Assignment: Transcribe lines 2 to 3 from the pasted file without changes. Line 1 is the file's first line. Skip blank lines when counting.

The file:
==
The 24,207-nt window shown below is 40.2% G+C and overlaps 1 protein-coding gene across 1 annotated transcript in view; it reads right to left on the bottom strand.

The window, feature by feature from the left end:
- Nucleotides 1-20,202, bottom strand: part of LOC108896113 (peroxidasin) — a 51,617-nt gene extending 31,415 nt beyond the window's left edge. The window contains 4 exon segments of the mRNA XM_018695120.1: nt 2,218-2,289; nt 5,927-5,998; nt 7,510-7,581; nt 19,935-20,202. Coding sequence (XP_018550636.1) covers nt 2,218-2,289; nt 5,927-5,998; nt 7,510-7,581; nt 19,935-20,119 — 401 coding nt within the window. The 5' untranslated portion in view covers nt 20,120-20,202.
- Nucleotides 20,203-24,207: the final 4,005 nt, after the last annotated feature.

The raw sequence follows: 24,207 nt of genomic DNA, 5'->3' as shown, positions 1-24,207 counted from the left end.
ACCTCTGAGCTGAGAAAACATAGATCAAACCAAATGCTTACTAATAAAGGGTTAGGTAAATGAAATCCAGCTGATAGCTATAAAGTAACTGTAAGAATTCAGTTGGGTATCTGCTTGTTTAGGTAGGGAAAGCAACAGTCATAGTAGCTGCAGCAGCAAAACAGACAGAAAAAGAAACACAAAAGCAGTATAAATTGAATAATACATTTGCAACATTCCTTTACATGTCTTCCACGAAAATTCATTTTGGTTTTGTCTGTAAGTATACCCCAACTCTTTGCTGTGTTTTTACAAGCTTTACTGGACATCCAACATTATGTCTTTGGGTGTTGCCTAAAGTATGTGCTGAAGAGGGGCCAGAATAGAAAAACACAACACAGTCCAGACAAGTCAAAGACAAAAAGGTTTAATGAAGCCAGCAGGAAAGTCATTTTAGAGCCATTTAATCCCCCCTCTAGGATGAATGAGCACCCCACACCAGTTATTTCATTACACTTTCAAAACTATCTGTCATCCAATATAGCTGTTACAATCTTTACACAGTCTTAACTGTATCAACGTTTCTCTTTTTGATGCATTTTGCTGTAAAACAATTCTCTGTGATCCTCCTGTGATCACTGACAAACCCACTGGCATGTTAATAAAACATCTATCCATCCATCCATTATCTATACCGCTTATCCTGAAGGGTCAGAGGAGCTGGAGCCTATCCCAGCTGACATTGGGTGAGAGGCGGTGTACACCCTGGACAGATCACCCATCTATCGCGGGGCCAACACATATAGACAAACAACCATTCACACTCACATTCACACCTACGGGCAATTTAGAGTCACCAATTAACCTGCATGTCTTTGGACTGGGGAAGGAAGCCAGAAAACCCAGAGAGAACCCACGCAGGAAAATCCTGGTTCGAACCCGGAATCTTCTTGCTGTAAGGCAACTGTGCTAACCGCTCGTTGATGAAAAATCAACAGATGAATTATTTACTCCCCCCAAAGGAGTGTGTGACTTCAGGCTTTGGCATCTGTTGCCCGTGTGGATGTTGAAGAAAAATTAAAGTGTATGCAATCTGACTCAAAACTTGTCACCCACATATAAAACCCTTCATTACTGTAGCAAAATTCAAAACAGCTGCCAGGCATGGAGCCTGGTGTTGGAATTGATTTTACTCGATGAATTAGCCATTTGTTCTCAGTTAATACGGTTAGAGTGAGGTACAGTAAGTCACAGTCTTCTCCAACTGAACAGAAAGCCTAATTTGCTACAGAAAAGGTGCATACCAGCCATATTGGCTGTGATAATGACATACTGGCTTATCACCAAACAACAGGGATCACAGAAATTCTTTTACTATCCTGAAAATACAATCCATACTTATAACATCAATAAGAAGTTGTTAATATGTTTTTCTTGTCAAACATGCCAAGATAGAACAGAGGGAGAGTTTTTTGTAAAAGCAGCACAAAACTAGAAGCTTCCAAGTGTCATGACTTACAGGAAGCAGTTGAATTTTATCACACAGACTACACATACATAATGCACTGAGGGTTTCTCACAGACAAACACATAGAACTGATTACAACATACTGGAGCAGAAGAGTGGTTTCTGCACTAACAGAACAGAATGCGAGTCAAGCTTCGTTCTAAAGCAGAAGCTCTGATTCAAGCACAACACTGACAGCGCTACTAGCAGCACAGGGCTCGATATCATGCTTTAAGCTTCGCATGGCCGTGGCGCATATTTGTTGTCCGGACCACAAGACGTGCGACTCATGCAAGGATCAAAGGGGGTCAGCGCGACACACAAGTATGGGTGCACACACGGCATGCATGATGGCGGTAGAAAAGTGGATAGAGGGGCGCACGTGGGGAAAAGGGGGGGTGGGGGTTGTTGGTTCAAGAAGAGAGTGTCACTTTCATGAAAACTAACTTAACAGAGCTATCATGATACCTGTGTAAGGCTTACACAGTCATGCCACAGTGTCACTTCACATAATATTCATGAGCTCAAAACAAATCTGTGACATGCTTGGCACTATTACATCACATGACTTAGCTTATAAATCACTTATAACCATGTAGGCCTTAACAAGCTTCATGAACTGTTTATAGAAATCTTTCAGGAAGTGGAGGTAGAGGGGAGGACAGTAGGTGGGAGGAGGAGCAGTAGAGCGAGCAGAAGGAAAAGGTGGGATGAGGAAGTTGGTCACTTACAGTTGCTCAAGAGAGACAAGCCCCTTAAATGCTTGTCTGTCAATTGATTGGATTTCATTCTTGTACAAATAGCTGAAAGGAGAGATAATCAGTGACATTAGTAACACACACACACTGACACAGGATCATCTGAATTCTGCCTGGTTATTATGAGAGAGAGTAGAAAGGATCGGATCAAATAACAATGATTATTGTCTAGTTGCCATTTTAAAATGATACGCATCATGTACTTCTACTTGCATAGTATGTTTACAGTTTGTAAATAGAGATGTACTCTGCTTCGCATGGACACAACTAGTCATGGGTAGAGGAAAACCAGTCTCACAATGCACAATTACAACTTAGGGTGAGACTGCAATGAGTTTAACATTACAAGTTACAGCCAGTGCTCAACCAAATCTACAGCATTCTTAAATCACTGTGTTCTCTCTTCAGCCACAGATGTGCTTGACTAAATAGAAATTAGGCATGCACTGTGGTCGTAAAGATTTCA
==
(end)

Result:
The window, feature by feature from the left end:
- Nucleotides 1-20,202, bottom strand: part of LOC108896113 (peroxidasin) — a 51,617-nt gene extending 31,415 nt beyond the window's left edge. The window contains 4 exon segments of the mRNA XM_018695120.1: nt 2,218-2,289; nt 5,927-5,998; nt 7,510-7,581; nt 19,935-20,202. Coding sequence (XP_018550636.1) covers nt 2,218-2,289; nt 5,927-5,998; nt 7,510-7,581; nt 19,935-20,119 — 401 coding nt within the window. The 5' untranslated portion in view covers nt 20,120-20,202.